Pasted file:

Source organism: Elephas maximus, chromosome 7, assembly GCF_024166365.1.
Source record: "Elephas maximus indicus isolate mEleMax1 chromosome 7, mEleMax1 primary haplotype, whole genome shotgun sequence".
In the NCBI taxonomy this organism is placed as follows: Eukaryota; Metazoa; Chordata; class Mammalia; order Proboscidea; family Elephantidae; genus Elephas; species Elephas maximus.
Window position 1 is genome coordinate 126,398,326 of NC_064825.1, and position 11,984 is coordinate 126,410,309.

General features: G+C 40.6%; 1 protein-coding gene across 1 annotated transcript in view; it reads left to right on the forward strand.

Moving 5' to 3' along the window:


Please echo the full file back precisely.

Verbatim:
Source organism: Elephas maximus, chromosome 7, assembly GCF_024166365.1.
Source record: "Elephas maximus indicus isolate mEleMax1 chromosome 7, mEleMax1 primary haplotype, whole genome shotgun sequence".
In the NCBI taxonomy this organism is placed as follows: Eukaryota; Metazoa; Chordata; class Mammalia; order Proboscidea; family Elephantidae; genus Elephas; species Elephas maximus.
Window position 1 is genome coordinate 126,398,326 of NC_064825.1, and position 11,984 is coordinate 126,410,309.

General features: G+C 40.6%; 1 protein-coding gene across 1 annotated transcript in view; it reads left to right on the forward strand.

Moving 5' to 3' along the window: